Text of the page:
Ng fends off barrage of criticism on health care


Nunatsiaq News

IQALUIT ­ Health Minister Kelvin Ng continues to fend off criticism in the legislative assembly that there’s a breakdown in health care delivery across the NWT.

Kivallivik MLA Kevin O’Brien again confronted Ng with questions about health care delivery in his region. And O’Brien continues to press for a public inquiry into the Keewatin Regional Health Board’s activities.

During the past several weeks, nurses in the Keewatin have spoken out through a survey about the chronic shortage of staff in health centre and the impact that’s having on the delivery of health care.

“The last point of many that were registered (in the survey) is that the KRHB is a dysfunctional and terrifying organization which creates fear, panic and emotional fear in most of its employees,” O’Brien said of the general feeling of nurses in the region.

Of the total number of nursing positions in the Keewatin, about 40 per cent are vacant. The number of vacancies of social services workers also stands at an alarming 40 per cent, O’Brien told the assembly.

“To ensure that once corrected, it does not occur again, we need an independent public inquiry in order to accomplish this.”

O’Brien also pointed out that the nursing shortage has jeopardized the future of a mentorship program set up to help recent nursing graduates get training prior to pursuing their careers.

Ng said he’s sent staff from his Yellowknife office to help the Keewatin health board get back on its feet following the resignation of the chair and dismissal of its chief executive officer.

Percy Kabloona is currently sitting in as the interim chair of the KRHB, a job that should be filled permanently within the next four to six weeks.

“In respect to the issue of recruitment and retention of nursing staff, I committed to working with the NWT Registered Nurses’ Association, the NWT Health Care Association and with the department in trying to formulate a recruitment retention plan with some specific resources attached to it that the finance minister and myself could possibly put forward for our cabinet colleagues for consideration by February 15 at the latest,” Ng told the assembly.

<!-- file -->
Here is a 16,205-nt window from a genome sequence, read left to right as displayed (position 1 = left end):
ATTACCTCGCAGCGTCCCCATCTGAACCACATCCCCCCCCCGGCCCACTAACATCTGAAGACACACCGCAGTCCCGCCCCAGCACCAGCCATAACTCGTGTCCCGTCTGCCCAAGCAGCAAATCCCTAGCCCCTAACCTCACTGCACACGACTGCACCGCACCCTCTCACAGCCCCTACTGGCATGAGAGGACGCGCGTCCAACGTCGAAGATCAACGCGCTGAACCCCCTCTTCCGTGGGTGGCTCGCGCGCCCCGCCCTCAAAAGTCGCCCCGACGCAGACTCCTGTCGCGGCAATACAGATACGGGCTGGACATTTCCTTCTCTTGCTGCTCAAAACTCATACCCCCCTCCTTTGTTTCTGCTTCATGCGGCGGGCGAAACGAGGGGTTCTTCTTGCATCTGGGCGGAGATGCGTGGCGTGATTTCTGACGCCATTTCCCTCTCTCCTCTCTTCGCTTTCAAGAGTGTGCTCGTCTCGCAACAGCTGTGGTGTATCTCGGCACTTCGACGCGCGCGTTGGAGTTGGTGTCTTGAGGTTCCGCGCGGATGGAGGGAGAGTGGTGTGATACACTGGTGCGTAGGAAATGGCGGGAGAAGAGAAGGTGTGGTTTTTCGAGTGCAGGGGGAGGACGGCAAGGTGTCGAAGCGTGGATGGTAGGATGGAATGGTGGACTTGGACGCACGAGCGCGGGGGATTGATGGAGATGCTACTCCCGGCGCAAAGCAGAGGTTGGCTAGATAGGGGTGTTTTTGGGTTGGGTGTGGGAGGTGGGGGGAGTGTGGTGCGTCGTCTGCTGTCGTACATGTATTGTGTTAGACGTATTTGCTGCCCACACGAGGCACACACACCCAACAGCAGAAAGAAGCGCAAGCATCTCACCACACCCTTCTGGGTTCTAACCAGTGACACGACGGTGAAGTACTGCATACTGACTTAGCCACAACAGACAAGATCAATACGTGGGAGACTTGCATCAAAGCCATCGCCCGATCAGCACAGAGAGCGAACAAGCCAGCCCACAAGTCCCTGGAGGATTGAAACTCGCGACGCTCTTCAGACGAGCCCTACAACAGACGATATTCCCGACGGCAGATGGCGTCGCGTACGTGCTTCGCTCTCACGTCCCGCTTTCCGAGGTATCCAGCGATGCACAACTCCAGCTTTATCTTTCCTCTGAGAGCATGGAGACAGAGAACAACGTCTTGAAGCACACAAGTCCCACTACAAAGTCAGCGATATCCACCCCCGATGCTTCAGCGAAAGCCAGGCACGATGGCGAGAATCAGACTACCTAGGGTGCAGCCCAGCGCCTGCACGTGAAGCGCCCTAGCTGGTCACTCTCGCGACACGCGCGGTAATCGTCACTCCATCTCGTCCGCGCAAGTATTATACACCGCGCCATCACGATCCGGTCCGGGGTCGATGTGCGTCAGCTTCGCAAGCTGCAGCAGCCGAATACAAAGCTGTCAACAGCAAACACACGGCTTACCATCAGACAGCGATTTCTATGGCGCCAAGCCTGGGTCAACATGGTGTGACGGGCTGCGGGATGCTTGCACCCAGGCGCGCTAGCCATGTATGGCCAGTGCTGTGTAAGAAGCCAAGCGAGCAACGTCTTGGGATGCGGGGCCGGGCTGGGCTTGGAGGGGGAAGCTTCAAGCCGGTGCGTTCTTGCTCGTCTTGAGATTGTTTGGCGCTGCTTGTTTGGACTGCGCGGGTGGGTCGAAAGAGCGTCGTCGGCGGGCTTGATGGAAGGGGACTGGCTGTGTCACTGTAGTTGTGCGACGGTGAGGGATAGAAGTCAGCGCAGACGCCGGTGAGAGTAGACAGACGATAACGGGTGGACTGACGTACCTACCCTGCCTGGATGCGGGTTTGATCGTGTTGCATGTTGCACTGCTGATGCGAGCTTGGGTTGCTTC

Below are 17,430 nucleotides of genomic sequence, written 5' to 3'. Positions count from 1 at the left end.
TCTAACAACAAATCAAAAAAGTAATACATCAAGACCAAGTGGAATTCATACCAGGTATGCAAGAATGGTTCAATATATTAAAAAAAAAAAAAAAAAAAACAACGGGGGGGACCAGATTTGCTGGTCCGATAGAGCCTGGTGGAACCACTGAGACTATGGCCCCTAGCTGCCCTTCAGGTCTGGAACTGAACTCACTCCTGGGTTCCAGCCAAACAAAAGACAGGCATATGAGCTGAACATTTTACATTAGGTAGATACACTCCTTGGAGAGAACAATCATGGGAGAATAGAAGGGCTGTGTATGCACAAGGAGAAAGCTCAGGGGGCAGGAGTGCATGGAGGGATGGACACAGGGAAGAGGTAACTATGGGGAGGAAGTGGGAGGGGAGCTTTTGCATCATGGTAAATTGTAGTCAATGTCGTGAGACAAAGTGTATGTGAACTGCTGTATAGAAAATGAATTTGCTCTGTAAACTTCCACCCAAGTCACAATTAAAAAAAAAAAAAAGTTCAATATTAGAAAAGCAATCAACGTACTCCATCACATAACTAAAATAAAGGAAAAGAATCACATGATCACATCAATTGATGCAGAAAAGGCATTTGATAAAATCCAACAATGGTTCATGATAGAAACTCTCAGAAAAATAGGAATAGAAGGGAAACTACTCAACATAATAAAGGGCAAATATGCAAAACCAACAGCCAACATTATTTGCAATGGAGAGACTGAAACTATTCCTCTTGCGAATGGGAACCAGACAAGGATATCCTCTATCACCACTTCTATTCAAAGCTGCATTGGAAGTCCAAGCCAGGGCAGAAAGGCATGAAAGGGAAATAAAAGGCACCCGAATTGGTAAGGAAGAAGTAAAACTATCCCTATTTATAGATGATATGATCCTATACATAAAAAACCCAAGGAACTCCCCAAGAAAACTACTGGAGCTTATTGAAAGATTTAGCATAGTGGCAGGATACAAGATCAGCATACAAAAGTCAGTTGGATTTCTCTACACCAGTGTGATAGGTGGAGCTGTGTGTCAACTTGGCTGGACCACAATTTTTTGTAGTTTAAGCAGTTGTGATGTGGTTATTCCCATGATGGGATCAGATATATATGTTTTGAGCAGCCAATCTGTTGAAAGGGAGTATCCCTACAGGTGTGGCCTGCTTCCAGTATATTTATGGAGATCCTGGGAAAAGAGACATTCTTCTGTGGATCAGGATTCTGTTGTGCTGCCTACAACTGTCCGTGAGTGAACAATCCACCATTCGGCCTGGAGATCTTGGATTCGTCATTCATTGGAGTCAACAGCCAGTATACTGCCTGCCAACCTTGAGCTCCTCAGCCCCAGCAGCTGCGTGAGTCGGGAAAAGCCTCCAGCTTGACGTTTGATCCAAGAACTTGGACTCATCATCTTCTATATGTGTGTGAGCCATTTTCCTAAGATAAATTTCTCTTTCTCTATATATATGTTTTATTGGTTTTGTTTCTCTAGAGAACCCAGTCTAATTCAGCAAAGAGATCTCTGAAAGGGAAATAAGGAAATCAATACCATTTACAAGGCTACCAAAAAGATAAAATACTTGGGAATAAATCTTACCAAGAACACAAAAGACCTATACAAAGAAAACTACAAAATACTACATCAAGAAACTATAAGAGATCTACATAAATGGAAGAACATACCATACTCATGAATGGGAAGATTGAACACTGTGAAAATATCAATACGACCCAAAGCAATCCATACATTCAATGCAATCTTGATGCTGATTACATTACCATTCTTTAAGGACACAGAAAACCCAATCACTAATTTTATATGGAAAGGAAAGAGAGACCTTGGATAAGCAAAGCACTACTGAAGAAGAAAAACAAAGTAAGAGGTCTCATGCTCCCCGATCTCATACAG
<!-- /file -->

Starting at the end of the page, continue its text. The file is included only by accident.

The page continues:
He added negotiations will also re-open soon between the KRHB and the University of Manitoba’s northern medical unit.

Residents in the Mackenzie Delta are also complaining about the delivery of health care, MLA David Krutko told the health minister. And Krutko wants Ng to conduct a public inquiry into the system.

“I have been approached by the public from my communities in my riding over the Christmas holidays and they strongly suggest that a public inquiry be held on this important issue,” Krukto said.

“I think the concern that the region has is because there is such a large turnover of doctors and nurses,” Krutko said. “Every time they (patients) go there, they have to see a different doctor who gives them a different prescription or basically, they do not understand each other because of the cultural differences.”

Krutko added his constituents have also complained of being misdiagnosed or diagnosed late.

“In regard to the large cases of cancer that seem to be in the region, where people are told that they have ulcers or they have pneumonia and the next thing they know, they have full blown cancer.”

Ng said he isn’t aware of any “high profile or major problems” in the Mackenzie Delta and told Krutko he won’t conduct a public inquiry.

“I know that sometimes the results have not been to his (Krukto’s) satisfaction in respect to some of the funding initiatives that we cannot fund all programs or quite frankly that the board itself feels that it is doing the right job in putting the dollars where they feel are the most effective,” Ng said.

Baffin Central MLA Tommy Enuaraq told the minister that residents in Clyde River are also unhappy with health care delivery.

“A lot of times the nurses are working almost 24 hours a day,” he said. “The community of Clyde River had asked me if I could get one extra nursing position and also one extra interpreter position for Clyde River. I had written a letter to the minister of health and social services in this matter and the minister has not replied or responded.”

Ng said regional health boards, not his office, determine the number of staff within the communities.

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